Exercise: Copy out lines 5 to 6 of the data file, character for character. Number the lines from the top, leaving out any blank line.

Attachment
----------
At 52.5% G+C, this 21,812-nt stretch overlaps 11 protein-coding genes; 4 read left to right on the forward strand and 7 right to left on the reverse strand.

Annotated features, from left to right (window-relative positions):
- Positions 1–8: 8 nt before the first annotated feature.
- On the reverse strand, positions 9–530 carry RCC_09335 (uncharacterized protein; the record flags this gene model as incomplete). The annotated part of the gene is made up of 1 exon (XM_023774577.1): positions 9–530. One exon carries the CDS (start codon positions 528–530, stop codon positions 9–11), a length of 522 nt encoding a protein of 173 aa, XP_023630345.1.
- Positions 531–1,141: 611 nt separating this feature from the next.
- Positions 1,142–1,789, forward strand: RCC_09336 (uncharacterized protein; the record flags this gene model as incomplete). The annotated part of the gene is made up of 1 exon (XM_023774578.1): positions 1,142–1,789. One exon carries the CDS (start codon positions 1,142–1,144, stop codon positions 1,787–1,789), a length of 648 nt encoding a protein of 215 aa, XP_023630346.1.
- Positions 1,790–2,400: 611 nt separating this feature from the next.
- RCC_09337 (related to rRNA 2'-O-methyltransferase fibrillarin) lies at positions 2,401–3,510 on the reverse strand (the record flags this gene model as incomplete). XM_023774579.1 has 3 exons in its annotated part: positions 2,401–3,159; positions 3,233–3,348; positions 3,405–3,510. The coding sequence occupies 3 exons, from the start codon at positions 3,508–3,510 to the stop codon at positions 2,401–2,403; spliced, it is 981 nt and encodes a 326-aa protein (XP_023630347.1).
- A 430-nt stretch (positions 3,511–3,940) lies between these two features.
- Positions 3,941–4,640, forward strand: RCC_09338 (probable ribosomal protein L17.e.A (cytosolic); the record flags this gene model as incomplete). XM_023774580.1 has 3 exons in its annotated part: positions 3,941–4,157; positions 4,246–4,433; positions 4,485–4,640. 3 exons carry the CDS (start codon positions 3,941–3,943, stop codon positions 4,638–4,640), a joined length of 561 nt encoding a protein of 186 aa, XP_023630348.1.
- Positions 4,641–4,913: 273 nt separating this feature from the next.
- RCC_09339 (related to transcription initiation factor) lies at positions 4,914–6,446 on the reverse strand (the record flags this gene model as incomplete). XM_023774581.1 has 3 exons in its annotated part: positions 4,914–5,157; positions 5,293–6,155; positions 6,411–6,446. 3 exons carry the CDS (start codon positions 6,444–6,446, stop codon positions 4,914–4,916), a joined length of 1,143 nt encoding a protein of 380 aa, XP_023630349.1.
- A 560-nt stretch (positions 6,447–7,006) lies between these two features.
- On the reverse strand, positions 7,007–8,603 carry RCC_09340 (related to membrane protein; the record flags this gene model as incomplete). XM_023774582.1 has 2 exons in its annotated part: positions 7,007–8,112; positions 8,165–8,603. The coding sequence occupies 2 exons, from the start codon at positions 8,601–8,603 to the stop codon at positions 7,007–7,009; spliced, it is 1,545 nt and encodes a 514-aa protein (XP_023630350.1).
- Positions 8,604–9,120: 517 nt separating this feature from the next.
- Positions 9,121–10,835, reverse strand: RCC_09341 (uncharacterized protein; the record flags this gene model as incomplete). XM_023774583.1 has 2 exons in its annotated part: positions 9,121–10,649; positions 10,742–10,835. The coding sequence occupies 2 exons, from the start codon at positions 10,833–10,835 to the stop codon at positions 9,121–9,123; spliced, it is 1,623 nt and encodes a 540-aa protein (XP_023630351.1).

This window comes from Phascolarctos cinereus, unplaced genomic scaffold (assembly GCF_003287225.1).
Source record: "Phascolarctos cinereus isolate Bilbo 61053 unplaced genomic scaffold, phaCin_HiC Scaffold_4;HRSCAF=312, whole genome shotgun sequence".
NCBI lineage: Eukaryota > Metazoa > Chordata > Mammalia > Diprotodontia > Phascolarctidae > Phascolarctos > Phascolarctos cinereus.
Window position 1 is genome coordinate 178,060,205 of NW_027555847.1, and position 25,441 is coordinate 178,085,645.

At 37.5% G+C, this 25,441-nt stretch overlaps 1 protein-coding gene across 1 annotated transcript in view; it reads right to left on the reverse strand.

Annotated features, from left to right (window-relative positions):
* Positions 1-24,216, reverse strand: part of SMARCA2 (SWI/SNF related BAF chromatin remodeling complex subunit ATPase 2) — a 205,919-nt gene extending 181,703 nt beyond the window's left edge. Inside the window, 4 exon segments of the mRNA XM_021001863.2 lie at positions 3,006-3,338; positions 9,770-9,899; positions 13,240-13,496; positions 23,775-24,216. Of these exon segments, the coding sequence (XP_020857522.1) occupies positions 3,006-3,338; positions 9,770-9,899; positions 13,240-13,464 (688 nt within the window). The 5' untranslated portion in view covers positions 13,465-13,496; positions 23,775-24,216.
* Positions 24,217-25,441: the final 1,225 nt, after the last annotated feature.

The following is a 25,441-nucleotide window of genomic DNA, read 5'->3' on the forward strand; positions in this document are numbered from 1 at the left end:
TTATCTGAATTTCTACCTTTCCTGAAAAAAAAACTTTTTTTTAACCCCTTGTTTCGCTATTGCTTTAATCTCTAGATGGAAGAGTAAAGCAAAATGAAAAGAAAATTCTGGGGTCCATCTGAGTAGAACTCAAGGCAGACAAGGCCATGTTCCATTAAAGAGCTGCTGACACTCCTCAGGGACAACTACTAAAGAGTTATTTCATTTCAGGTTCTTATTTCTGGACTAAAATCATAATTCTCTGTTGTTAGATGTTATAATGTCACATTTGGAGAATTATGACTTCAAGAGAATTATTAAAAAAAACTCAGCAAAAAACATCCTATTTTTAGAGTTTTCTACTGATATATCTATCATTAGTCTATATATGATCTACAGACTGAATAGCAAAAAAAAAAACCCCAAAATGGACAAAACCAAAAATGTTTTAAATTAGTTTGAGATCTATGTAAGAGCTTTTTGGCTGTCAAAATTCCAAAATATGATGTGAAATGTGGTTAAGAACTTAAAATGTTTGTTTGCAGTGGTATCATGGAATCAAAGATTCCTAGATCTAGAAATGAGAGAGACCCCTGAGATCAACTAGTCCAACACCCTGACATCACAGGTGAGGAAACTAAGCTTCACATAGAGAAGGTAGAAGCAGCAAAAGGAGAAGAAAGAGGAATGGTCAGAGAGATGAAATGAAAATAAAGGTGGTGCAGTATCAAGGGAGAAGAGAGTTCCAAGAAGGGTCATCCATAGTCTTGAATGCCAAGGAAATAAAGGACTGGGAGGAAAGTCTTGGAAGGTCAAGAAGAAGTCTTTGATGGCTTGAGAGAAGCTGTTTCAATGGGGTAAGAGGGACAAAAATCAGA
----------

- Positions 531–1,141: 611 nt separating this feature from the next.
- Positions 1,142–1,789, forward strand: RCC_09336 (uncharacterized protein; the record flags this gene model as incomplete). The annotated part of the gene is made up of 1 exon (XM_023774578.1): positions 1,142–1,789. One exon carries the CDS (start codon positions 1,142–1,144, stop codon positions 1,787–1,789), a length of 648 nt encoding a protein of 215 aa, XP_023630346.1.